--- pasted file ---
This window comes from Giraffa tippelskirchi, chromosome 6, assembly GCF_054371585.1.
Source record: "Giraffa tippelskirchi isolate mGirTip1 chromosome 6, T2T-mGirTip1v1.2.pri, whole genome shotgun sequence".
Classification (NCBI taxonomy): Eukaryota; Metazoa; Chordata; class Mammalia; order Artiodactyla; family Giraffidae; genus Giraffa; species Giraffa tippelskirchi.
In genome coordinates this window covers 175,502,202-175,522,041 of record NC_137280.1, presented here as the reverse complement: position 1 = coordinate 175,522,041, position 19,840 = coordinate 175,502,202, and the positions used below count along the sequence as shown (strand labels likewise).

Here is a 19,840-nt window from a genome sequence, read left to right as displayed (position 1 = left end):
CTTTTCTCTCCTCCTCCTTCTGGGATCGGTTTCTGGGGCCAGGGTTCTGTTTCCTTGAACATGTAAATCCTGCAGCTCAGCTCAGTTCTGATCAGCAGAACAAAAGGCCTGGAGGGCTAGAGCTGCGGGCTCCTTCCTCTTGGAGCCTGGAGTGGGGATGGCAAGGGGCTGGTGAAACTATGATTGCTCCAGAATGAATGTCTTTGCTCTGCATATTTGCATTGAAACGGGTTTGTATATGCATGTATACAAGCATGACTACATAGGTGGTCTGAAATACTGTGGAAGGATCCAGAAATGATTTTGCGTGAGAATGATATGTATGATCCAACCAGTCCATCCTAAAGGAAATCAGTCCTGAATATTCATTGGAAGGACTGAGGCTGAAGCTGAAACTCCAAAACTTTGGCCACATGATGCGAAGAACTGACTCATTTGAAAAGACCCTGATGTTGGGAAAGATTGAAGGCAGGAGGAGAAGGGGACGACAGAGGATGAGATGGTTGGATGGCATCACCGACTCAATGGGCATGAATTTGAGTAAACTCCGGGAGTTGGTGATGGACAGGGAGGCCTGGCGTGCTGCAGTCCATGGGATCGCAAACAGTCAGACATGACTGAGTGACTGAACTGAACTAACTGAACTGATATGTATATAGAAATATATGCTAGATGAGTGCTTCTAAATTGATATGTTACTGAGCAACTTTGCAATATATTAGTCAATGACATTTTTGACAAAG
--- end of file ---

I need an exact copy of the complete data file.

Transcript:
This window comes from Giraffa tippelskirchi, chromosome 6, assembly GCF_054371585.1.
Source record: "Giraffa tippelskirchi isolate mGirTip1 chromosome 6, T2T-mGirTip1v1.2.pri, whole genome shotgun sequence".
Classification (NCBI taxonomy): Eukaryota; Metazoa; Chordata; class Mammalia; order Artiodactyla; family Giraffidae; genus Giraffa; species Giraffa tippelskirchi.
In genome coordinates this window covers 175,502,202-175,522,041 of record NC_137280.1, presented here as the reverse complement: position 1 = coordinate 175,522,041, position 19,840 = coordinate 175,502,202, and the positions used below count along the sequence as shown (strand labels likewise).

Here is a 19,840-nt window from a genome sequence, read left to right as displayed (position 1 = left end):
CTTTTCTCTCCTCCTCCTTCTGGGATCGGTTTCTGGGGCCAGGGTTCTGTTTCCTTGAACATGTAAATCCTGCAGCTCAGCTCAGTTCTGATCAGCAGAACAAAAGGCCTGGAGGGCTAGAGCTGCGGGCTCCTTCCTCTTGGAGCCTGGAGTGGGGATGGCAAGGGGCTGGTGAAACTATGATTGCTCCAGAATGAATGTCTTTGCTCTGCATATTTGCATTGAAACGGGTTTGTATATGCATGTATACAAGCATGACTACATAGGTGGTCTGAAATACTGTGGAAGGATCCAGAAATGATTTTGCGTGAGAATGATATGTATGATCCAACCAGTCCATCCTAAAGGAAATCAGTCCTGAATATTCATTGGAAGGACTGAGGCTGAAGCTGAAACTCCAAAACTTTGGCCACATGATGCGAAGAACTGACTCATTTGAAAAGACCCTGATGTTGGGAAAGATTGAAGGCAGGAGGAGAAGGGGACGACAGAGGATGAGATGGTTGGATGGCATCACCGACTCAATGGGCATGAATTTGAGTAAACTCCGGGAGTTGGTGATGGACAGGGAGGCCTGGCGTGCTGCAGTCCATGGGATCGCAAACAGTCAGACATGACTGAGTGACTGAACTGAACTAACTGAACTGATATGTATATAGAAATATATGCTAGATGAGTGCTTCTAAATTGATATGTTACTGAGCAACTTTGCAATATATTAGTCAATGACATTTTTGACAAAG